At age 15, Troy Johnson was on a downward academic slope, on his way to becoming another public school statistic. The ninth grader in Camden, N.J., showed up for school about every other day (if that), his grades were poor, and his attitude toward learning was negative. Troy was sinking quickly. Each day of missed classes accelerated his descent into the quicksand of low academic achievement, low self-esteem, and hopelessness.
That changed when UrbanPromise Ministries targeted Troy for its pilot “home school program” – the Urban Promise Academy – initiated last September. Founded by educator, author and evangelist Tony Campolo, UrbanPromise provides programs for hundreds of inner-city children and teens, helping them develop the skills necessary for academic achievement, life management, spiritual growth, and Christian leadership. The new “home school program” is an effort to target teens who are slipping through the cracks of the public school system and to keep them from ending up on the streets.
“We’ve all seen the problem acted out too many times,” says eight-year UrbanPromise staff veteran, Jodina Hicks. “It begins to happen during the eighth or ninth grade – skipping of classes, a falling behind in school work. A kid gets further and further behind and doesn’t have the skill to catch up. Before long, he or she has given up on school and says, ‘School’s not for me.'”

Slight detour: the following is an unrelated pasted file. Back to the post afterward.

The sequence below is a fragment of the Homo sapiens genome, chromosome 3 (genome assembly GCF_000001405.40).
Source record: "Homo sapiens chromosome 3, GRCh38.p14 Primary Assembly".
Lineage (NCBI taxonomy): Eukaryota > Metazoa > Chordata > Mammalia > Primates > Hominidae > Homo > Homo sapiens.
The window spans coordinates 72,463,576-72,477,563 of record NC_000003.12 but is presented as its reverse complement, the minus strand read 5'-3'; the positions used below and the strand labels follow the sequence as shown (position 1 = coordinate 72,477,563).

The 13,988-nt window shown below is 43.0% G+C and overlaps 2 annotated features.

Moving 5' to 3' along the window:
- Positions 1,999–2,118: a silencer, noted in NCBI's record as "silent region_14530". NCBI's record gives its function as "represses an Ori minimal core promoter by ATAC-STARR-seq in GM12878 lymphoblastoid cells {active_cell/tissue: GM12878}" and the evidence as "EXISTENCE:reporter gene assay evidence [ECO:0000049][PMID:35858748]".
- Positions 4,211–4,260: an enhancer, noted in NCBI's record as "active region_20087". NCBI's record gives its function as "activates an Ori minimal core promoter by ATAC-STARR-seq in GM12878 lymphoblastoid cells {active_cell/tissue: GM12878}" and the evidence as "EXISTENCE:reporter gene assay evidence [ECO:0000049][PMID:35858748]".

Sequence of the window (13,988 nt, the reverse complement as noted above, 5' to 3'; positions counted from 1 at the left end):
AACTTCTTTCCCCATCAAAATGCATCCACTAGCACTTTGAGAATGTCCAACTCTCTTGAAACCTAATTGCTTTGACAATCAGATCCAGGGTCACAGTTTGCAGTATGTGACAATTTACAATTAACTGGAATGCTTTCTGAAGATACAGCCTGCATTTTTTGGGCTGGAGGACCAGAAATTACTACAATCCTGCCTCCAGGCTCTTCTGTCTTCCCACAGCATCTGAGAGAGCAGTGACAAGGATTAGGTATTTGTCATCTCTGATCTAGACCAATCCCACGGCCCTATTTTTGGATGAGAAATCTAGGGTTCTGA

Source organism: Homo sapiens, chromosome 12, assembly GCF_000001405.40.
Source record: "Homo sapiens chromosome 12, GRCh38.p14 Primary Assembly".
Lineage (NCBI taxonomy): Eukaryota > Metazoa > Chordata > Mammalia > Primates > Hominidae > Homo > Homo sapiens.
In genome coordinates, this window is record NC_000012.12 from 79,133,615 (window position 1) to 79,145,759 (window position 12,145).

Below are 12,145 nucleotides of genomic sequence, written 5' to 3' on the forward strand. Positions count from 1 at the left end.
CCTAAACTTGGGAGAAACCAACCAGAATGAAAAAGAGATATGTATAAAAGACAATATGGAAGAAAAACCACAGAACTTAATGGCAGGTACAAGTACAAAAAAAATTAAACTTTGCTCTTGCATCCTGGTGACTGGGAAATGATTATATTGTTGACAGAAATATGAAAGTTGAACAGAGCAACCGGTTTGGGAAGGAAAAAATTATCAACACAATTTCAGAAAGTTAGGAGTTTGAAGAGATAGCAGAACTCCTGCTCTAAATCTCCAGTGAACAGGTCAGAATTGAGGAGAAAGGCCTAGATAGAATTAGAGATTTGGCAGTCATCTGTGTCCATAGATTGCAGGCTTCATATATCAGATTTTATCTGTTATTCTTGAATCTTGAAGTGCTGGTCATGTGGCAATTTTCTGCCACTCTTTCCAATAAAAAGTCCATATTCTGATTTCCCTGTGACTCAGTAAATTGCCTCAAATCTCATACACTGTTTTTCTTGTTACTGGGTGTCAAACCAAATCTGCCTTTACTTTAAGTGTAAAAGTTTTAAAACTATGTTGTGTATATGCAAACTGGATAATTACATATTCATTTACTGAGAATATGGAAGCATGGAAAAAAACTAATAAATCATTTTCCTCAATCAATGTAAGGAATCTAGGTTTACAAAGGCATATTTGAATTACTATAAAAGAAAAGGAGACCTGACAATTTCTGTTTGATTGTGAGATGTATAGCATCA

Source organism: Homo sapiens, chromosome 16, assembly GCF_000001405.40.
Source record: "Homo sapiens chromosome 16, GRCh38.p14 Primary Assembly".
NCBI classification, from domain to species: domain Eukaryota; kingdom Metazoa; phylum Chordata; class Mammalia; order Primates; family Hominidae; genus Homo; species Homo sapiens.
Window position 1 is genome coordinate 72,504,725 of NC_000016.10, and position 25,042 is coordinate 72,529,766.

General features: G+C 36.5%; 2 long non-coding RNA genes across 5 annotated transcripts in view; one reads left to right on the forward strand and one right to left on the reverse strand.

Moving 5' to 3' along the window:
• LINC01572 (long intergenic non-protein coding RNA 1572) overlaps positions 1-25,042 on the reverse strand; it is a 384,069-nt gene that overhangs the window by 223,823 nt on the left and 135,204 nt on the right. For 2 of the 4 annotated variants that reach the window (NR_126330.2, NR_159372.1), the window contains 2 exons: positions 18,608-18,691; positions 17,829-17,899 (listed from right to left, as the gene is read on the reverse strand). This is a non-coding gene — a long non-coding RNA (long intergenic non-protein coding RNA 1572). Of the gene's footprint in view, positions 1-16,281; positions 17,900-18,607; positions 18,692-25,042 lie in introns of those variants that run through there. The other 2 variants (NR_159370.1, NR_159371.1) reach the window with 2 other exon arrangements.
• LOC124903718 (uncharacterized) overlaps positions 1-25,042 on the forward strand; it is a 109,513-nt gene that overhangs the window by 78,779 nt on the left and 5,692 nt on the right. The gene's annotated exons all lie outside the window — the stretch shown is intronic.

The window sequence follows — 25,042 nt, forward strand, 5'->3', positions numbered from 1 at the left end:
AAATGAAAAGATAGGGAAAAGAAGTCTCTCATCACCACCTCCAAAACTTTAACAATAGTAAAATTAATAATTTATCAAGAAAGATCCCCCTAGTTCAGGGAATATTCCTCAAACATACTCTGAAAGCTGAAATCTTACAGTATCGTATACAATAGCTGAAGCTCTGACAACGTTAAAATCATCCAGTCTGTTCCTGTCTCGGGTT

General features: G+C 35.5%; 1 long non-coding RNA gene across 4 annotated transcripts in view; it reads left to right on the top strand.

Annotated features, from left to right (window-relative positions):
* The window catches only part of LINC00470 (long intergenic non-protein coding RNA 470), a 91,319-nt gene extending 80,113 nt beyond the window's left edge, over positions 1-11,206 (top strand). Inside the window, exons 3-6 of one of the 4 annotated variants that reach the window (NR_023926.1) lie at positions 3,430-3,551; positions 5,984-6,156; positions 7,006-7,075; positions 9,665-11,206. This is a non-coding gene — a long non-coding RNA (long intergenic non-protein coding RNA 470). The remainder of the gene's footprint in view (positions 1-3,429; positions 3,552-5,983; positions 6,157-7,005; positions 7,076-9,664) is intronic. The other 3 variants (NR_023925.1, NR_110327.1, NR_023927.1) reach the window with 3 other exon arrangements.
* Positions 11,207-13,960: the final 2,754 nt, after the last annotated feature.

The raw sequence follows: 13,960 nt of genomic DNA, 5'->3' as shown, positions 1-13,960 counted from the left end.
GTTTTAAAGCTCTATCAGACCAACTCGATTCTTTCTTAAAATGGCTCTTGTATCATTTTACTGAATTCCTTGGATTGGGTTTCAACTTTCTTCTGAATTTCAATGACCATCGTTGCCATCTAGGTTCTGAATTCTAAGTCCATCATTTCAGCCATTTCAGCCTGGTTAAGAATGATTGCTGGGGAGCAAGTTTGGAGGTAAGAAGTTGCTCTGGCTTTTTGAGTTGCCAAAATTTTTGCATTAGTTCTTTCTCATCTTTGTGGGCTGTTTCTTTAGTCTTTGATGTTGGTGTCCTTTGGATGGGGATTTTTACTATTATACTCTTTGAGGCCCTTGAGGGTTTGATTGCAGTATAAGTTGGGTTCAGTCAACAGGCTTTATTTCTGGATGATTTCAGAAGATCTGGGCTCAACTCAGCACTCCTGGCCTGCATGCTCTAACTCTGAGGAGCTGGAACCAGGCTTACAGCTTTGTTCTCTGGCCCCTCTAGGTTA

That can change, says Melanie Young, director of the program. “This year we targeted some of the most academically vulnerable ninth and tenth grade students attending our programs. The probability of a young man like Troy dropping out of school completely was very high. The home school program gave him another alternative. He’s now succeeding!”
The home school program uses the “Christian Liberty” curriculum. Initially, each student is tested for his or her grade level, and then placed on an appropriate learning track. This allows a student to work at his or her own pace and to move ahead when they have comprehended and mastered the appropriate subjects. The only difference between any other home school program and the UrbanPromise program is that, rather than staying at home, the young people come to the UrbanPromise facility each day where they are supervised by qualified teachers and volunteers. In addition to their individual academic work, the students have the fun of cooking meals, taking career trips together, and visiting various local universities and colleges. Program emphasis is on developing a supportive community of learning.
– E.P. News